More than a year after it was enacted and signed into law, there is a movement to reevaluate the Police Accountability Act. This comes as the wife of an injured police officer says it is partially to blame for his injuries.
Pinned between his police cruiser and a stolen vehicle, Farmington Police Officer James O’Donnell suffered multiple broken bones on September 20. This, while attempting to stop a person believed to be stealing catalytic converters. Now his wife is casting some blame in the direction of the Police Accountability Act.
On her Instagram, Kristen O’Donnell wrote, “Right now, I seem to be more impacted by the recent policing reform legislation than the writers themselves. Maybe these people should come tuck my kids in at night and tell them a story about how Mr. Policeman was (run) over by 'the guy who needed to be protected.'"
Connecticut's Police Accountability Act was passed into law in July 2020. Using social media, O’Donnell suggests the law limited her husband’s ability to protect himself. One state representative, who is also a police officer says this is a legitimate concern.
“Officers are being suspended. They’re being terminated because the sign of the times or the current culture and they can’t do their job,” said state Rep. Greg Howard, R-Dist. 43.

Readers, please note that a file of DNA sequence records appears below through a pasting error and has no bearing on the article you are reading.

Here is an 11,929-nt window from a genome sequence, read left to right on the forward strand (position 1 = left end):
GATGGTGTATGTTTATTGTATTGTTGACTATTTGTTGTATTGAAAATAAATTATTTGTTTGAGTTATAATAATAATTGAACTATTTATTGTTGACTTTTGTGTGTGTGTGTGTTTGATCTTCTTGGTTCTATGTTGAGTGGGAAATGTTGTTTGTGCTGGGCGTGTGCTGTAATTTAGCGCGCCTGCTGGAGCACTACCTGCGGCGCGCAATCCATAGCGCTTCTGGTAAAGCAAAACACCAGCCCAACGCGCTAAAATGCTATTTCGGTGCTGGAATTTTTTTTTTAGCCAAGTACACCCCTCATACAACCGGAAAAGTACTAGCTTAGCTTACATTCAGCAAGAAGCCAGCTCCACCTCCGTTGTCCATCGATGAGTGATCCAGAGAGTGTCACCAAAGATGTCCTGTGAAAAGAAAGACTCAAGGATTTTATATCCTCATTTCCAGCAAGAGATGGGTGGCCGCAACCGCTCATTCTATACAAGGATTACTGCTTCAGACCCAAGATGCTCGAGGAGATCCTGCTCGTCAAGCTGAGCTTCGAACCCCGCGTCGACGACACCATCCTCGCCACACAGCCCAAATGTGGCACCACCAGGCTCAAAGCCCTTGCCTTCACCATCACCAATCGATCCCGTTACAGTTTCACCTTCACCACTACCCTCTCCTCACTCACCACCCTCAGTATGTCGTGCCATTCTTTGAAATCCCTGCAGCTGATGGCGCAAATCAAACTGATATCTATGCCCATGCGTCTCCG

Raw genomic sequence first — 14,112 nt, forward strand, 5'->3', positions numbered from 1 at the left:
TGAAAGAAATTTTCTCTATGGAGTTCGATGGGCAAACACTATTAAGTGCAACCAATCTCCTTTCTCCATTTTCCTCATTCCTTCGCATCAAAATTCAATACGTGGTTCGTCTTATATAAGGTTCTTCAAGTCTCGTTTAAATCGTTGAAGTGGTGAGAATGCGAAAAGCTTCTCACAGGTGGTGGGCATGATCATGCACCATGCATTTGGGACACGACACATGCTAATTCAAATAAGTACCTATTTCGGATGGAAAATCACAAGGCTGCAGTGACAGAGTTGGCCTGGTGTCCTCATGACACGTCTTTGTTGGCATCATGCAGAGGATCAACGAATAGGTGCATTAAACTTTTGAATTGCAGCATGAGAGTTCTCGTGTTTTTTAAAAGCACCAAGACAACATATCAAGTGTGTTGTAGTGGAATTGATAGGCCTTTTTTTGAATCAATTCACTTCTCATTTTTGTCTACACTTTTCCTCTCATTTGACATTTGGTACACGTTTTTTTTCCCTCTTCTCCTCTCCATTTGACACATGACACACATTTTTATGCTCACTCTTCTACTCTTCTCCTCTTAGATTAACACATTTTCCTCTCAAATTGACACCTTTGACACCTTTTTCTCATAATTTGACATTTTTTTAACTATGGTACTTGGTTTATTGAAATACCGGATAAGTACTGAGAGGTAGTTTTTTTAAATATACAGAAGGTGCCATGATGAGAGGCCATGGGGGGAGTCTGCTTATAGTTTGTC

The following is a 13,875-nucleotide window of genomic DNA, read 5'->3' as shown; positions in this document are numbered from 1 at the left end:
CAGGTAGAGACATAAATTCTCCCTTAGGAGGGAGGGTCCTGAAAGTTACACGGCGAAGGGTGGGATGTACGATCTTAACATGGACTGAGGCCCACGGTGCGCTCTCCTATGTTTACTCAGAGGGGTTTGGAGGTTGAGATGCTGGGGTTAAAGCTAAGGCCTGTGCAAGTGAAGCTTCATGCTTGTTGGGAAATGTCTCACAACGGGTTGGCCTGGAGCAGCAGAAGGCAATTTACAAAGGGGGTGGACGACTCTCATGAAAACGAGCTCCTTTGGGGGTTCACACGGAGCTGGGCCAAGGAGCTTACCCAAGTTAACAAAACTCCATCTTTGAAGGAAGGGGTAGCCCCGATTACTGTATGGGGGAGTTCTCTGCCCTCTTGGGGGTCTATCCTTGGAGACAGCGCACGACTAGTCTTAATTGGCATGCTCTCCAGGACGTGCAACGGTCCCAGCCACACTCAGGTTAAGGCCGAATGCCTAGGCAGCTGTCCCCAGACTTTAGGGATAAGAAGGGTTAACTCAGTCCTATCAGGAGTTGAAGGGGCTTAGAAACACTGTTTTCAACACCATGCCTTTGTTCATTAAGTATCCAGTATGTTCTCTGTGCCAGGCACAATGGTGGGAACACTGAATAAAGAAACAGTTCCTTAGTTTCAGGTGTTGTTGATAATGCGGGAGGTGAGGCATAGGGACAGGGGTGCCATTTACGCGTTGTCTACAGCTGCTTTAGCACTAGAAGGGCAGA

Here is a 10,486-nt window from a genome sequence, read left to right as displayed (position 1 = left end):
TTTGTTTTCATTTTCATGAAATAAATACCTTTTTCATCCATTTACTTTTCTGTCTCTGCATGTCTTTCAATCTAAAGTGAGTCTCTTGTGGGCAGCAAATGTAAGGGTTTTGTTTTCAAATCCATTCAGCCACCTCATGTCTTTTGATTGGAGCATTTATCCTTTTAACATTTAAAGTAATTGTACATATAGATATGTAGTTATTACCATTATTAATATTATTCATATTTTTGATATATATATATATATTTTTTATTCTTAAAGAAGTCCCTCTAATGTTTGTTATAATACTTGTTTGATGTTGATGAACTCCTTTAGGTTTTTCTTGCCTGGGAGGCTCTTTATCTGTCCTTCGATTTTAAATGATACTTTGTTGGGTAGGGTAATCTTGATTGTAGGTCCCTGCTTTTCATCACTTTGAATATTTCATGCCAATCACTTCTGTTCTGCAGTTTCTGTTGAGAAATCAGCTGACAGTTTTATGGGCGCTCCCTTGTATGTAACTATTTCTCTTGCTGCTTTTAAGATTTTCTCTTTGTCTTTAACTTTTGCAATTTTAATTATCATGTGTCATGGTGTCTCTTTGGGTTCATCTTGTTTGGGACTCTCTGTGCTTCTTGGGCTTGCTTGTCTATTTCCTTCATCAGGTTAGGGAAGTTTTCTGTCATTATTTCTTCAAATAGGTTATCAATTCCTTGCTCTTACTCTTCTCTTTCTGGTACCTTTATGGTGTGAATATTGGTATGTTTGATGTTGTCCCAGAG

O’Donnell, a three-year veteran, was getting out of his cruiser when the other driver sped off, striking him according to police. Posting about the incident, Kristen O’Donnell’s has used Instagram to further the discussion about the Police Accountability Act.
“I want everyone to reach out to me. I want discussions. I want transparency. I want people to know the significance of this bill. It needs to be changed,” she posted.
Some lawmakers, from both sides of the aisle, say they are willing to reevaluate.
“I think that if a law enforcement officer is telling us the pieces of that bill are preventing them from keeping our streets safe, we should definitely be listening to them.,” said Rep. Kerry Wood , D- Dist. 29.
The Police Accountability act was modified this past spring, where mandatory training of officers under the new accountability guidelines was delayed until January of 2022.